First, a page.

Response to Maus' Interpretation of Shakespearean comedy

Love is a major convention in the Shakespearean comedy. According to Maus' assertion, it is common for Shakespeare plays to revolve around a young man who is in love with an unsuitable maiden. The union is typically objected by some characters, who will apply different tactics to frustrate and intimidate those involved romantically, with the aim of discontinuing such relationship (Maus 105). However, persistence and rebellion against opposing force enable the lovers to emerge triumphant in their relation.

Jessica and Lorenzo's romantic relationship in the Play 'Merchant of Venice' is one of the passages that support Maus' interpretation on Shakespearean comedy, regarding love convention. Jessica is a Jew, and Lorenzo is a Christian. Shylock; Jessica's father, is a sworn enemy to the Christians, prompting him to denounce any chance of his daughter courting a Christian. For example, when Bassanio invites him for dinner, Shylock sarcastically responds: "...Yes, to smell pork, to eat of the the swine which your prophet, the Nazarite, conjured the devil" (ACT ONE - Scene Three, line 16). Lorenzo and Jessica can only triumph in their love, only if they overcome the Shylock's hindrance which arises from his hatred to Christians. Maus interpretation implies that rebelliousness signifies the beginning of liberation and new life (Maus 106). For example, Jessica elopes with Lorenzo, thus liberating herself from her father's captivity.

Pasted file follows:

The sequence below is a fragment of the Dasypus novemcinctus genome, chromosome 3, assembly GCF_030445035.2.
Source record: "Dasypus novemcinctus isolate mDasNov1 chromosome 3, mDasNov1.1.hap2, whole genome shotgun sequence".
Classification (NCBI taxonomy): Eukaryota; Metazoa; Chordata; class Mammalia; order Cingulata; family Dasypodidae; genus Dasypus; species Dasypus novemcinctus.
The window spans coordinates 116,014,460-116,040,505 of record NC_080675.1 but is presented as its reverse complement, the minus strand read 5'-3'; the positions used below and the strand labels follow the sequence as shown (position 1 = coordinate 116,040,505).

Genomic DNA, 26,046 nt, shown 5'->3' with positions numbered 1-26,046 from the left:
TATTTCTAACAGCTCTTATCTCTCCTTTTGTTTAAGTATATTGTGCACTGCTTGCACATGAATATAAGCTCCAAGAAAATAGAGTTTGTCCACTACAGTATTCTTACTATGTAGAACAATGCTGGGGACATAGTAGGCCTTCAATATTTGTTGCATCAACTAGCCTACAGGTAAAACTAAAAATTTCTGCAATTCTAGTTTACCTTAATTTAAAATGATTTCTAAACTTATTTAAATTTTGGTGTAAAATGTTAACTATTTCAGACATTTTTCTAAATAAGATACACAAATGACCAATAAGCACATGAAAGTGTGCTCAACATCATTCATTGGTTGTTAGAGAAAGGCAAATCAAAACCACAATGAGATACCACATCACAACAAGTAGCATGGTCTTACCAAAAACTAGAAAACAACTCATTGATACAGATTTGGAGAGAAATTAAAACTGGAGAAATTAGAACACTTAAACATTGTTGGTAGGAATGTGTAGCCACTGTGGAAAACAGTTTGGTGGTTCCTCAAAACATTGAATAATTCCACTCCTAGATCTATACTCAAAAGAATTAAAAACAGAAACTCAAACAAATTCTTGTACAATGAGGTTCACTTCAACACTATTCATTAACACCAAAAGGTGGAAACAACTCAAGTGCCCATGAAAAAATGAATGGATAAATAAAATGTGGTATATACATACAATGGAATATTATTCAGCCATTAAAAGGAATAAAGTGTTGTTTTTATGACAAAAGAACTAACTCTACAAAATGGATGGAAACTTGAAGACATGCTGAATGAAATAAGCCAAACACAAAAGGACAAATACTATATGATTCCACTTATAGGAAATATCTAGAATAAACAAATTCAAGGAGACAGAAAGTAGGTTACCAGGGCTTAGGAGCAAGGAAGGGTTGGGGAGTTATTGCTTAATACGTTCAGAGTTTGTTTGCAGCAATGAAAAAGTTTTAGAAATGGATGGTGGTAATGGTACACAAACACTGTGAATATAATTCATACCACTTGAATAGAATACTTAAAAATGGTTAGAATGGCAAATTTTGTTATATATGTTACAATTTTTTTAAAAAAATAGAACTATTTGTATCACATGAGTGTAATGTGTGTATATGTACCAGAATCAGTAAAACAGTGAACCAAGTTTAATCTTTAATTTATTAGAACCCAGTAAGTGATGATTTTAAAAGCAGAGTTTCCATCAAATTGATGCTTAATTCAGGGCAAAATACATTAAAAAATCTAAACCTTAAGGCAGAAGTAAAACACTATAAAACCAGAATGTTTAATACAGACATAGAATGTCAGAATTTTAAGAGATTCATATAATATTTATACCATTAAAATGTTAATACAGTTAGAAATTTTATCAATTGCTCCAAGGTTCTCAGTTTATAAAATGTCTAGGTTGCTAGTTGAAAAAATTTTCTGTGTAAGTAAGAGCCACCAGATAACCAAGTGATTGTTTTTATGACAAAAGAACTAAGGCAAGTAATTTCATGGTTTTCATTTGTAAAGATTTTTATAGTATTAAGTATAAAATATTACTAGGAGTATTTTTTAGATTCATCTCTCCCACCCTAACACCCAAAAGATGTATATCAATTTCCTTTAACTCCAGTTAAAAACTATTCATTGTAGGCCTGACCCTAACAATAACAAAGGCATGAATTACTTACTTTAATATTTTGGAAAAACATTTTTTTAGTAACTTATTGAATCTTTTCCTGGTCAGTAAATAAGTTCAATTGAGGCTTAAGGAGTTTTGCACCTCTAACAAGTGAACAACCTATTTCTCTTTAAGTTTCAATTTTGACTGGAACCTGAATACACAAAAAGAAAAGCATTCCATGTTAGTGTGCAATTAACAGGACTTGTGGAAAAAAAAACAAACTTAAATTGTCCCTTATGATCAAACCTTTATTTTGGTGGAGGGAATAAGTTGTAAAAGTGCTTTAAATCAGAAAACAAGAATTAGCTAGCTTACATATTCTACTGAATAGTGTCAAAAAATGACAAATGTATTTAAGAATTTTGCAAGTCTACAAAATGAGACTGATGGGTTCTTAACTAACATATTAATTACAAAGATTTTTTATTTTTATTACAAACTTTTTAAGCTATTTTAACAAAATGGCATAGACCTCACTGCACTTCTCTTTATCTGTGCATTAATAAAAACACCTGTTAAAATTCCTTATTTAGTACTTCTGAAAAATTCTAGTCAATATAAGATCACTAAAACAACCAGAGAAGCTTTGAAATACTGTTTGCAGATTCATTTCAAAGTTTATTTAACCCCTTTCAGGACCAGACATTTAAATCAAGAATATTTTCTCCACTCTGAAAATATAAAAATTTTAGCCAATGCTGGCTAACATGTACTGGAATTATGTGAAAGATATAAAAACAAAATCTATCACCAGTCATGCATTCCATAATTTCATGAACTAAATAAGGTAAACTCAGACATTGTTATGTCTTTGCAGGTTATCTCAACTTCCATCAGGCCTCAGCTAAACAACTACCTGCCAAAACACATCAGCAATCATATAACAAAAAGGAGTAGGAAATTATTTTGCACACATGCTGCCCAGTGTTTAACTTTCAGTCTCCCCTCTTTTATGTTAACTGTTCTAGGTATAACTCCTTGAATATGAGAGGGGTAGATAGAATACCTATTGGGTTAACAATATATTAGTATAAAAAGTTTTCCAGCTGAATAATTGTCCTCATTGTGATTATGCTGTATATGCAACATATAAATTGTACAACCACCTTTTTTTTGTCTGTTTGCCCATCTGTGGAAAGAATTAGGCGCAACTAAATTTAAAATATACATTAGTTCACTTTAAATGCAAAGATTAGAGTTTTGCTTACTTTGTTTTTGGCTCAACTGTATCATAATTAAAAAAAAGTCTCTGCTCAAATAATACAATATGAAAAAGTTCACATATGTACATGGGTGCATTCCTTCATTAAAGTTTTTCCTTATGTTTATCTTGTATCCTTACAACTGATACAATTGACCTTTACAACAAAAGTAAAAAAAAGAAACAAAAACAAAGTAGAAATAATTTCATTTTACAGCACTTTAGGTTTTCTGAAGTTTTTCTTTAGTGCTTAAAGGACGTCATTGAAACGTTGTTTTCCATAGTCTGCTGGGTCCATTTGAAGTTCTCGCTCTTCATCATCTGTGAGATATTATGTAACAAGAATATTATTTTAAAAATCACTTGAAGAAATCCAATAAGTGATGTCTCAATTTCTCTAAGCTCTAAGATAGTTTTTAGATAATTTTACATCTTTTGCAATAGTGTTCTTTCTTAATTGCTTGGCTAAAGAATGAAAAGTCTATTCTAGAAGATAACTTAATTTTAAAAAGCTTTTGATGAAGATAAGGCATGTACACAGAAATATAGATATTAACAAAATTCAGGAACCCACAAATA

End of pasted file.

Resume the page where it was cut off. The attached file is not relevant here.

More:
Shakespeare's play "Taming of the Shrew" can also be used to support Maus' interpretation of the Shakespearean comedy, regarding romantic love. Lucentio and Bianca epitomize a relationship which is based on romance and real love, unlike Kate and Petruchio's relationship which is a marriage of convenience. Upon arriving in Pardua for his studies, Lucentio falls in love with Bianca, who is Baptista Minola's young daughter. Lucentio faces some challenges in the pursuit of Bianca's love. Bianca already has two suitors who are Gremio and Hortensio. Bianca's father is also adamant that no one will court her young daughter until Katherine (Minola's eldest daughter) is married (Act 1, Scene 1). Lurencio disguising as Bianca's Latin tutor, to win her lover supports Maus' argument that a supposedly unsuitable suitor will remain determined to be triumphant. Through persistent, Lucentio succeeds in wooing Bianca to be lovers. Maus' reasoning that rebellion liberates an individual is demonstrated when Lucentio and Bianca decide to elope and get married. The elopement enabled Bianca and Lucentio overcome Baptista's demands, which could have derailed their union.